What really confused me about the whole thing is that I was organising theme nights at the Flinders in the late 80s/early 90s and they worked fantastically. Everyone in the venue could hear the sound, there were enough staff to serve all patrons efficiently and (even with cigarette smoke back then) the temperature and atmosphere were great. Surely with all the technological improvements in the last decade it shouldn’t be that hard to competently organise something like a Eurovision night in 2009?

There wasn’t even any ‘Eurovision’ music playing before or after the telecast – a Madonna medley came on afterwards. And upstairs in the sort of restaurant/lounge/bar area, some kind of techno/trance music was playing up until the start of the telecast. Does the phrase NFI ring a bell?

Go Sweden!

Go Sweden!

The problem is really this: GayforPlay”s Flinders Hotel Eurovision night is the only game in town. There’s no competition.

There’s been a huge increase in interest from Australians in the ESC over the last few years – particularly this year. James checked with a few other venues but none of them had contemplated doing anything. A night like this would be perfect for downstairs at the Midnight Shift, for example. Or even Palms – with a few TVs or a digital projector and screen placed in a central position. And, being a Sunday night, it would mean a lot of $$$ for the venue that did it properly.

Last night was full of Eurovision tragics – both Aussies and those visiting from overseas/backpacking their way around Oz. They were probably expecting something similar to the kind of Eurovision nights held in venues in London and other major Gay cities in Europe. What they got was a ‘euroshambles.’

At least the final result of the night was a good one: Alexander from Norway put on a wonderful performance and it was fantastic to see his reaction when he won. Not only won but basically demolished the competition. It was sad for us that Sweden did really badly but there were a lot of good songs and performances this year.

Poor Alexander from Norway looked all out of shape on the big tarpaulin!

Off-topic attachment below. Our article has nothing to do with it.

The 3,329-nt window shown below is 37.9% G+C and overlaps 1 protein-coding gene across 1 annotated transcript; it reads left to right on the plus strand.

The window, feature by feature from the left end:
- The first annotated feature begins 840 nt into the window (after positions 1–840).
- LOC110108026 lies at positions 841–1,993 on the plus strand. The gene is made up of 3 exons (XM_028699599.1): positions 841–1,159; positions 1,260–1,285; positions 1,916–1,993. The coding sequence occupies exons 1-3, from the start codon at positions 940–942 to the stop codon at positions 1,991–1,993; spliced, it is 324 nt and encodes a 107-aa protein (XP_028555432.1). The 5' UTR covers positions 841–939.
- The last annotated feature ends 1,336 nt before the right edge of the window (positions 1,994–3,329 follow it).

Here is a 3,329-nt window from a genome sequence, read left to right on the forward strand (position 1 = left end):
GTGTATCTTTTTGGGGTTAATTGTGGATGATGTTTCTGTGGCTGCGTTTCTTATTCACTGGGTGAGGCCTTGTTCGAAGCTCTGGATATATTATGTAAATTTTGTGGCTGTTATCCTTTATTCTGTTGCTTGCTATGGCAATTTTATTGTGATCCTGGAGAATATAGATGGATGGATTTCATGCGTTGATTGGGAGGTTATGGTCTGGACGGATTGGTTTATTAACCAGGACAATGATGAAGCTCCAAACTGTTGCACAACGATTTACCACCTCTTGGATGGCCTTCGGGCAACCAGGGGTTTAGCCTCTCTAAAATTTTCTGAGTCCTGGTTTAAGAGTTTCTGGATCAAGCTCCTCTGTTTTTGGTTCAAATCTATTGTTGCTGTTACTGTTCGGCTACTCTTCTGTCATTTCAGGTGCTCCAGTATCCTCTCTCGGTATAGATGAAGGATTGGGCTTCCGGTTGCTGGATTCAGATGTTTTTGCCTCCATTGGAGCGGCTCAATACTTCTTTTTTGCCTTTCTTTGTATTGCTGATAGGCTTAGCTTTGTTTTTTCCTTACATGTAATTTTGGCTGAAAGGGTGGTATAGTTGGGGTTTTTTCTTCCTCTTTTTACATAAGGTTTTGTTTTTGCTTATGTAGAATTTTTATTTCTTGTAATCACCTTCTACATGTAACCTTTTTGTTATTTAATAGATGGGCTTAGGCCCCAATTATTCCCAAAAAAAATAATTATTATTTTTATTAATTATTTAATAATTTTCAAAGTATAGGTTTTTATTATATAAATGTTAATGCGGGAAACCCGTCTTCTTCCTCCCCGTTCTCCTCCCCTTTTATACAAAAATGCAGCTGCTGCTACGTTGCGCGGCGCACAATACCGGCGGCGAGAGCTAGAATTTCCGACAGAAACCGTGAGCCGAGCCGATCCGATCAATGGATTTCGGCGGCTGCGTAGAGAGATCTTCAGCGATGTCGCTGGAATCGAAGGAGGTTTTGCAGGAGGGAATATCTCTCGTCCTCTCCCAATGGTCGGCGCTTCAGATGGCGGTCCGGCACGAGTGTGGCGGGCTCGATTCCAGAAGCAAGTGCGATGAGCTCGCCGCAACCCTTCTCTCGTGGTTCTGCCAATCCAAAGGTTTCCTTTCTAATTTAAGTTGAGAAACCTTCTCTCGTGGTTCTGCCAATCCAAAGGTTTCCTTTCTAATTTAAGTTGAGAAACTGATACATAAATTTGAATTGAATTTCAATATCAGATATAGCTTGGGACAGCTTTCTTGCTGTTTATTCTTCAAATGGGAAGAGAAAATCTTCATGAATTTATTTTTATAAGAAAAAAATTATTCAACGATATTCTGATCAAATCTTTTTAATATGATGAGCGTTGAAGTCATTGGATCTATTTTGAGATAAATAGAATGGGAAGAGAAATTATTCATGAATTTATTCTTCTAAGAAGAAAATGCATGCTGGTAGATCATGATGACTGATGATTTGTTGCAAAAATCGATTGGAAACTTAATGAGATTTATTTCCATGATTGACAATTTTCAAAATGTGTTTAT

Poor Alexander from Norway looked all out of shape on the big tarpaulin!



  1. […] friend Graeme has described the night as Euroshamble at The Flinders. Graeme always has stronger views on most subjects than I do. And on the Myers-Briggs scale, […]

  2. A bullet safely dodged by my non-attendance. Nice to see the Flinders delivering their usual standard of customer service.

  3. A lesson learned. Lots of promise, but not much delivered. A couple of things here and there would have helped. The drag queen could have done a classic Eurovision number, instead of a generic drag number. They could have had “voting forms” with a prize/ceremony at the end. I don’t understand why Madonna was the music before and after the screening. A few classic Eurovision numbers (and there are many) would have set the scene etc. I sense the crowd was mostly interested in Eurovision, though I’m not convinced the organisers were as hard-core. By the way… do you think you could email me higher quality pics?

  4. […] I love Eurovision. Okay, I may not be as obsessed with it as some others but I always make a ritual of watching it – semi-finals and all. Usually it involves a party at James’ place (and a couple of times at my place) but this year it was suggested that we try something different and we go to the Eurovision night held at the Flinders Hotel. Well, that was a disaster and Graeme has reported quite fully on that debacle. […]

  5. Alexander looks like he’s beaming up to the Starship Enterprise in that last pic.

  6. Thanks for saying exactly what I was thinking. I just didn’t want to say anything and you’re right, I was gritting my teeth. But I didn’t want to be the killjoy. I’m glad I wasn’t alone.

    A big thumbs down to the Flinders Hotel and Gay4Play. It takes more than a few flags (and many of them were not even European ones at that) to put on a good Eurovision event.